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Firefighting 101: N. Yarmouth volunteers learn blaze-battling

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Firefighting 101: N. Yarmouth volunteers learn blaze-battling

NORTH YARMOUTH — The rooms are dark, each step precarious, the air choked with layers of smoke as an army of heavy-suited firefighters, clenching a water hose, proceeds into the burning building.

But last weekend, inside a specially prepared house in Yarmouth, the burn was controlled; education was the focus. The skills these students learned will help themselves and their comrades when they someday face the very real and dangerous thing.

The exercise was part of the North Yarmouth Fire and Rescue Department's firefighter training program, which began last November and runs through the spring. About 20 people of varying ages and backgrounds are taking part.

"This is the accumulation of a whole bunch of classes that they've been taking, and just doing individual objectives," department Deputy Chief Harold Stoddard said Jan. 25. Students were putting those pieces together, he explained, experiencing what it is like to have a fire overhead and getting a chance to attack the flames.

"It just makes the difference between practicing single objectives, versus practicing a whole (firefighting) scenario," Stoddard said.

On Saturday, the students rolled in on a fire truck, just as if they were arriving at a real-world emergency. They were organized into teams for each task, such as a lifting a ladder to access an upper story, or carrying a water hose through the entrance and along a winding course of rooms and stairways.

The Yarmouth house – moved from East Elm Street to a site near the town's transfer station about 20 years ago – is used 30-35 weekends a year by fire companies throughout the region, said Yarmouth Fire-Rescue Chief Mike Robitaille. A special material in the building's two "burn rooms" allow for fires to be set and extinguished in a contained setting, preserving the house for future training.

A sprinkler system in those rooms activates should the fire ever get out of control. Only palettes, hay or straw are burned.

"We're just trying to teach (the students) fire behavior," Robitaille explained. "So it's not like the standard room and content that you have at your house. Temperatures are a little different, behaviors are a little different."

Still, the simulation helps make for a rigorous training program.

"This group here will do 200-plus hours of basic firefighting that allows them into the building," Robitaille said, noting that the students must undertake written and practical exams administered by the state before graduating as level-II firefighters.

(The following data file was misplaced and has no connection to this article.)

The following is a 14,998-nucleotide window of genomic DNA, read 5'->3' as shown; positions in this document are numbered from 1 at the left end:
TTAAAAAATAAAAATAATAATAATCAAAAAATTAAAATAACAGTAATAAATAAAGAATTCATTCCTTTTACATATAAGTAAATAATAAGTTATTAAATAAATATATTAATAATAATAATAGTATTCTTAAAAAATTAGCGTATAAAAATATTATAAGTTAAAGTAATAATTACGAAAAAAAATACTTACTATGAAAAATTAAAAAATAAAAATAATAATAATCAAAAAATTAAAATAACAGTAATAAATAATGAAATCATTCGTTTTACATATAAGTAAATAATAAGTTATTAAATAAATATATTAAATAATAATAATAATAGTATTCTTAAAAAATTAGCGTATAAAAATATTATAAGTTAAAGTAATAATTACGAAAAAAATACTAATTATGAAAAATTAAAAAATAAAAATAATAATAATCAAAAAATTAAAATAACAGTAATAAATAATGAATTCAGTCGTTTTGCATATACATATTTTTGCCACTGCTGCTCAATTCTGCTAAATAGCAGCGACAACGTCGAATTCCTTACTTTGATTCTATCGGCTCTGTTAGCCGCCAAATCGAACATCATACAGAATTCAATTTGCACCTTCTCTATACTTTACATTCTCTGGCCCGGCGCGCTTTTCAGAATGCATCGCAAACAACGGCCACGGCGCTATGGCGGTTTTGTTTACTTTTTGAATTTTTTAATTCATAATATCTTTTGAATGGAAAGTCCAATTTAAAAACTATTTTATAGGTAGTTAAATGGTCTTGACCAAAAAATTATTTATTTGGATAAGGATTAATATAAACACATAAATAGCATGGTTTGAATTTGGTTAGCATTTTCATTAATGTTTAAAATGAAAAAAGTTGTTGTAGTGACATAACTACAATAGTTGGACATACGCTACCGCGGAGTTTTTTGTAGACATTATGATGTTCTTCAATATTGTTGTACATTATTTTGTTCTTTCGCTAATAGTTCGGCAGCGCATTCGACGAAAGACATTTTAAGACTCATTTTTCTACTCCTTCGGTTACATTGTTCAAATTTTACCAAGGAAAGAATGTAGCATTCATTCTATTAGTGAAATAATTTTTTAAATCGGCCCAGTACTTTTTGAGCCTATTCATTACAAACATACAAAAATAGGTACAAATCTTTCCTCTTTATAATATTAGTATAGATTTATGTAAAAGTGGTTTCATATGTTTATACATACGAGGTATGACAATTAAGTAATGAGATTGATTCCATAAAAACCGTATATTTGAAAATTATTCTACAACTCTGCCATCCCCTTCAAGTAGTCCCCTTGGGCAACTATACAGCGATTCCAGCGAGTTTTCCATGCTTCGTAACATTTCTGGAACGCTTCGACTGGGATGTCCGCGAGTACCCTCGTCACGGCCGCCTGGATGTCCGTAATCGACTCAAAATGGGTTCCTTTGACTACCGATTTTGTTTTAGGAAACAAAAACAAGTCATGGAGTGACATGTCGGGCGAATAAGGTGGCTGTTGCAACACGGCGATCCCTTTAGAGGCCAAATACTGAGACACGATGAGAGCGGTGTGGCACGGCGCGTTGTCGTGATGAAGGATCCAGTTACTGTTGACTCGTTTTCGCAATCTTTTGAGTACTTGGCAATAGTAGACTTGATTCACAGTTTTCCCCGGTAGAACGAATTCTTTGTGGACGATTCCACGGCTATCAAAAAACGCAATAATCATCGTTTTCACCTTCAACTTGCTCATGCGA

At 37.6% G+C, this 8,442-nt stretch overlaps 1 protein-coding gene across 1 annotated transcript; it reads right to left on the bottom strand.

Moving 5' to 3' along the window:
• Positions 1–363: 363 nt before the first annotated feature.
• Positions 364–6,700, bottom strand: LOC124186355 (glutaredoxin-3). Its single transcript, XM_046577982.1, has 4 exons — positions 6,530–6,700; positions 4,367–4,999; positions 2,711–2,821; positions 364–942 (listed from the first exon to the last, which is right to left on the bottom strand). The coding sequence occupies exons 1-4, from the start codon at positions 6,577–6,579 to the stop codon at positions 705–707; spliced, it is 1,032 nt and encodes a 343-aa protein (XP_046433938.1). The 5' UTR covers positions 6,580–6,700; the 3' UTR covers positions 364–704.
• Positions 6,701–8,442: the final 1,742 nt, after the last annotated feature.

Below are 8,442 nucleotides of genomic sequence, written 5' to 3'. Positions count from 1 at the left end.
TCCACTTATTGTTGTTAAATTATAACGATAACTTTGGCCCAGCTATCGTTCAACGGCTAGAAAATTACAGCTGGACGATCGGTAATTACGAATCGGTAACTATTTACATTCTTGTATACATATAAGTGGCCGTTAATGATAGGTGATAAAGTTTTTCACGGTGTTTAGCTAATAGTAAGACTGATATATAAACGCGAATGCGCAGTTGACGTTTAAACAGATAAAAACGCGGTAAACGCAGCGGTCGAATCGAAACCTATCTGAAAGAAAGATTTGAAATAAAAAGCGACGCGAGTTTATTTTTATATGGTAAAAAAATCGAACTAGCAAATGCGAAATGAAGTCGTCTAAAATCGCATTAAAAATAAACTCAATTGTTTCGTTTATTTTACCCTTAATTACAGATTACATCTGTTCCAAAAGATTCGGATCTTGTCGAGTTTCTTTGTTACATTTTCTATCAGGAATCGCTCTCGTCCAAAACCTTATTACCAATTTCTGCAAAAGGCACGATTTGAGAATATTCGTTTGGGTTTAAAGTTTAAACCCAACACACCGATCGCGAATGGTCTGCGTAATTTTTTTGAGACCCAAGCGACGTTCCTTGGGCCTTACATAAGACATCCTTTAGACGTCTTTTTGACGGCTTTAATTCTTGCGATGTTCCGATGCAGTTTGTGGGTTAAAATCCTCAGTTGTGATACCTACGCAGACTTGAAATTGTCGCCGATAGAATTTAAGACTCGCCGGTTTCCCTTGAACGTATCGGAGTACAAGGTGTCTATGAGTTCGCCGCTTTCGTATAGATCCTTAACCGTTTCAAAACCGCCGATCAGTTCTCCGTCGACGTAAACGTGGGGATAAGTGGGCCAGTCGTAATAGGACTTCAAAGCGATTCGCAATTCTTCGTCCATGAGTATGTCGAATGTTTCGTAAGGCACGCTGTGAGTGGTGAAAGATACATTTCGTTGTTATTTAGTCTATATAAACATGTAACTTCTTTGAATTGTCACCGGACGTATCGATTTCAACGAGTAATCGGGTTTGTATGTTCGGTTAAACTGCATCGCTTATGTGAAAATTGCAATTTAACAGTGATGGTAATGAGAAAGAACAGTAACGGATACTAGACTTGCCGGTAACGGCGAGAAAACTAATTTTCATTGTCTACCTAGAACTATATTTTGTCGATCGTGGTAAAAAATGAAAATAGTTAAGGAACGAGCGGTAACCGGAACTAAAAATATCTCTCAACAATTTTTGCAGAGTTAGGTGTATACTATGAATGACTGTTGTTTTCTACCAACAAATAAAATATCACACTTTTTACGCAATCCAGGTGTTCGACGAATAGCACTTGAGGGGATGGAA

Stoddard, a retired Portland firefighter and longtime North Yarmouth resident, praised people putting in time and effort to learn the skills. While many communities have seen a lack of volunteers, North Yarmouth has not had that problem, and even has an officer dedicated to new recruits, he said.

Kate Olson, one of the students, moved to North Yarmouth from Chebeague Island two years ago. She said she became involved with the department because she wanted to meet new people and become more involved with the community.

"Everything that I'm doing, I'm learning," she said. "... It's very intimidating, but it's always very rewarding."

Alex Carr, a retired U.S. Navy commander who is now a lieutenant with North Yarmouth Fire and Rescue, said the transition has been a good one and keeps him active.

One of the reasons he got involved was "to make the town smaller for me," he said. "It's a small town, but I didn't know anybody. I only moved here in June. So I've met a lot of people, and that's paid off in different ways. ... We're not only neighbors, but we're friends."

David DiBiase, another lieutenant, underwent training last year, "and what I was able to get out of it was phenomenal."

As an instructor, he wants to relay the information he learned to the trainees "so that as we work as a team through North Yarmouth, we're all on the same page, we all have the same training, we know what to expect from one another."

"The background of these people just blows me away," Stoddard said, noting their education and experience in other fields. "And here they are, helping us. They're volunteering, and they're putting themselves through this. ... These guys really come from diversified backgrounds, but they just want to give back to the community. It's just really cool stuff."

Alex Lear can be reached at 781-3661 ext. 113 or alear@theforecaster.net. Follow him on Twitter: @learics.